Tuesday, December 26, 2017
A ceremony of the Word. . .
I was reading a while back about translations and the work of translators and the author suggested that the attempt to use sacral language, a language particular to the worship of God and recognizable for this was the deliberate pursuit of a ceremony of the Word. He cited in particular the KJV rendering of the Nunc Dimittis, the Song of Simeon. The translation allows the words to sing even while speaking them but also lend themselves to chant in a surprisingly wonderful marriage of text and melody. It is not so much about taste but about the perspective of sinners before the Most High God who has deigned to come low in the flesh of His only begotten Son for them and for their salvation. It is language designed not to treat God as an equal but to live within the tension of the God who is greater than all and yet who comes to us incarnate in our flesh and speaking our langauge.
It is really a question of whether there is a way of translating that honors the Scriptures as that authoritative, efficacious, and infallible Word without distancing us from what it plainly says. I believe there is.
Some in Rome has been chafing under the translation adopted some seven or eight years ago. In particular this is noticeable in the collects but it is also profoundly apparent in the creed (consubstantial, anyone?). There are still many who reject the new translation as not ordinary language. Perhaps that is its strength?! When the Worship Supplement of the LCMS came out in 1969 it was clear that some words were too wedded to the moment. They became embarrassing or even downright humorous as the years passed them by, the liturgical equivalents of leisure suits! One liturgy boldly began, "We are here... because we are men."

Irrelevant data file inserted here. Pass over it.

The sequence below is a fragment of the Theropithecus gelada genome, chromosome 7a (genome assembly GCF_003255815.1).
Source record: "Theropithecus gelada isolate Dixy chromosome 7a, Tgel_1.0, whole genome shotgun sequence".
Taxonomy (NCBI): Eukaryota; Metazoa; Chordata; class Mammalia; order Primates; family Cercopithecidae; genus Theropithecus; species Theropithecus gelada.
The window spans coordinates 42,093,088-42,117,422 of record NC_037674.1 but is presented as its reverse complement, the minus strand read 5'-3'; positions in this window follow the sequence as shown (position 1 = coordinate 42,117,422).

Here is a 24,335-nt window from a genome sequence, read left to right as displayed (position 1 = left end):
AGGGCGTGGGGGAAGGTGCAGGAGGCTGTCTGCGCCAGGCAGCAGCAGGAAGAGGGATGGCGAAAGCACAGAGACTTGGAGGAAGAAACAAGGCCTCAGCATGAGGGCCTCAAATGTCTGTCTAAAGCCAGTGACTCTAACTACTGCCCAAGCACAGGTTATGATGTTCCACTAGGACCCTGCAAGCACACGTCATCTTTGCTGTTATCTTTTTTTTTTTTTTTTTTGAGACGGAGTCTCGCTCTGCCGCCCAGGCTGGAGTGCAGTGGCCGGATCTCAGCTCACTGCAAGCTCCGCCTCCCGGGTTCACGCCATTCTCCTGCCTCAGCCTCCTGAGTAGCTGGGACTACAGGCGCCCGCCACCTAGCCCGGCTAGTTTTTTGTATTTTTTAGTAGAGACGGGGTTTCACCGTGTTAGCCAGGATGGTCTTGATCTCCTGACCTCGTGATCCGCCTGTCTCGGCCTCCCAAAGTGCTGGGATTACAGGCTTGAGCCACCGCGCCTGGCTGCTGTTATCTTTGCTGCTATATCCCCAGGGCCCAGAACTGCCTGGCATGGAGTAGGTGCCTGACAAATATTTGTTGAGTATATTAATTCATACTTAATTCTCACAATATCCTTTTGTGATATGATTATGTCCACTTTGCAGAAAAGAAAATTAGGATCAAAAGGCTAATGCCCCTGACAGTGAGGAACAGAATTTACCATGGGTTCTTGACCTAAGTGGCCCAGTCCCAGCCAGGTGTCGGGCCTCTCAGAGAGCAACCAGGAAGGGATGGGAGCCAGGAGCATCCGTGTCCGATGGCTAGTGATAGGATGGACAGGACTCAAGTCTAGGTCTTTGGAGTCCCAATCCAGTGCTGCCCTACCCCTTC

Liturgical beauty is not aesthetics. It is about honoring the Lord while at the same time communicating His Word and delivering His means of grace to His people in ways that honor Him as the Lord. It is not about distance but about respect, words that encourage a sense of awe, just as their counterparts in ceremony do the very same thing. It is about words that teach even as they speak, bestowing the reverence of which they speak. It is one reason why I have to bite my tongue and say what is usual instead of saying "Thus saith the Lord" after the pericopes are read in the Divine Service.
I think that gets it about right. A good translation is, indeed, a ceremony of the Word. Such words are not mere matters of taste or of clarity but in the way they address us they also call us into the obedience of faith and the submission to the Word as a people who not only believe it but believe in it.
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